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The Pearson’s Correlation Coefficient is typically used to evaluate two measurements to each other. The objective is to determine if there is a relationship between the two variables. You want to know if the two measures are moving in the same direction. The variables could be increasing at the same time; one could be decreasing while the other is increasing; or no relationship at all. And the association between the two variables is evaluated on a scale from -1 to 1. The close you are to either -1 to 1 , the stronger the relationship. A negative correlation represents one variable decreasing while the other is increasing over time. A positive correlation represents both variables increasing over time. Are you dizzy yet? Because I am…Okay here is the deal. If you report the Pearson’s Correlation Coefficient you need to include confidence intervals. Confidence intervals indicate whether or not zero is in the interval. If zero is in the interval then your Pearson’s correlation is not statistically significant.You should generate a p-value from your statistical program. I would report the p-value as well.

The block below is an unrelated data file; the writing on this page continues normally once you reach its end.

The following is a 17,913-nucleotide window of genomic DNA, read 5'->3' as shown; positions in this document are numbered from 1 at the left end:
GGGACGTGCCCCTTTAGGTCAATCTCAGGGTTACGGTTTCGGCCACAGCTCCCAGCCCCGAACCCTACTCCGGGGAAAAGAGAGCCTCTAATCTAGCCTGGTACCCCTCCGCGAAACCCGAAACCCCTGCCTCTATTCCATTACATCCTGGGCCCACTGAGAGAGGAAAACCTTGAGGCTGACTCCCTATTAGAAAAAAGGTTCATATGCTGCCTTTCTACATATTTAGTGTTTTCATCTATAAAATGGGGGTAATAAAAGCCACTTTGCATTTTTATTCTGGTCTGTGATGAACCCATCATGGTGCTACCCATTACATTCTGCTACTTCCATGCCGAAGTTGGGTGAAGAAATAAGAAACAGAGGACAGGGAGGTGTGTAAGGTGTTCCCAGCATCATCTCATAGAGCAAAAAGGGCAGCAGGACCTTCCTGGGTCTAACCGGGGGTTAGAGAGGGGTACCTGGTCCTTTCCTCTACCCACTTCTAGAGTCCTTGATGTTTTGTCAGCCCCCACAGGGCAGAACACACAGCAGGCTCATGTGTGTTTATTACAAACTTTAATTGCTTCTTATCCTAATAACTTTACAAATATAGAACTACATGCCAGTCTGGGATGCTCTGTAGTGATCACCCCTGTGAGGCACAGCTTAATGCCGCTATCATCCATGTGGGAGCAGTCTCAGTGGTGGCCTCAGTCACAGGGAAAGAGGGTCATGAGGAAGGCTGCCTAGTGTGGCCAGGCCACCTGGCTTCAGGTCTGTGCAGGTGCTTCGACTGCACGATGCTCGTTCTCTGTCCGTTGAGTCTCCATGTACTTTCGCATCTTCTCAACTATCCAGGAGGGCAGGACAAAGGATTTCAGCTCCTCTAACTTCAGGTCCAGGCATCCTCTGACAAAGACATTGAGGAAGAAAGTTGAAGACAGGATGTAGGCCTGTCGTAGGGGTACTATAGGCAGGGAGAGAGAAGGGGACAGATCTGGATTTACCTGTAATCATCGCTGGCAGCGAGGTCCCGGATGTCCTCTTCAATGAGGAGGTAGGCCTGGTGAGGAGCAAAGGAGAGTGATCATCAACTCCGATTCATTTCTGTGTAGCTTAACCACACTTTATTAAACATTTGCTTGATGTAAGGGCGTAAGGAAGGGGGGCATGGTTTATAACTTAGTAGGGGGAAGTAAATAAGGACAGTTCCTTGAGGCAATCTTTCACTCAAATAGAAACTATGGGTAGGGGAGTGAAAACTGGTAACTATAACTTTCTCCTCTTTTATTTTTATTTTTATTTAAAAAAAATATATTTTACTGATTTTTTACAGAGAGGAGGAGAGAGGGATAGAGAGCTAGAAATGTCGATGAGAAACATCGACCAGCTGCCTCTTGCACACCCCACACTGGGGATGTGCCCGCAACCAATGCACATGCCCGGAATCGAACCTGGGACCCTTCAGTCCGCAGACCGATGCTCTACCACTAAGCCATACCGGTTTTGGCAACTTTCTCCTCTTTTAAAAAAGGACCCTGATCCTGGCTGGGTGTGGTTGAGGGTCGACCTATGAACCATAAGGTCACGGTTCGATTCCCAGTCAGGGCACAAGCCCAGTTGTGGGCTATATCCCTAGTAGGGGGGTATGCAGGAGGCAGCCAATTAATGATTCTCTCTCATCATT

So the moral of this story is make sure you report more than your Pearson’s Correlation Coefficient and your test statistic needs to be statistically significant. One last thing, if you are trying to evaluate whether or not two measures are in agreement that is not the Pearson’s Correlation. There are specific tests to evaluate agreement which speaks more towards the magnitude of your values.The real last thing, there are correlation statistics specifically for variables that are not continuous. So you are not limited to Pearson’s Correlation Coefficient.


I hope you enjoyed this short blog, there are more to follow-Amy


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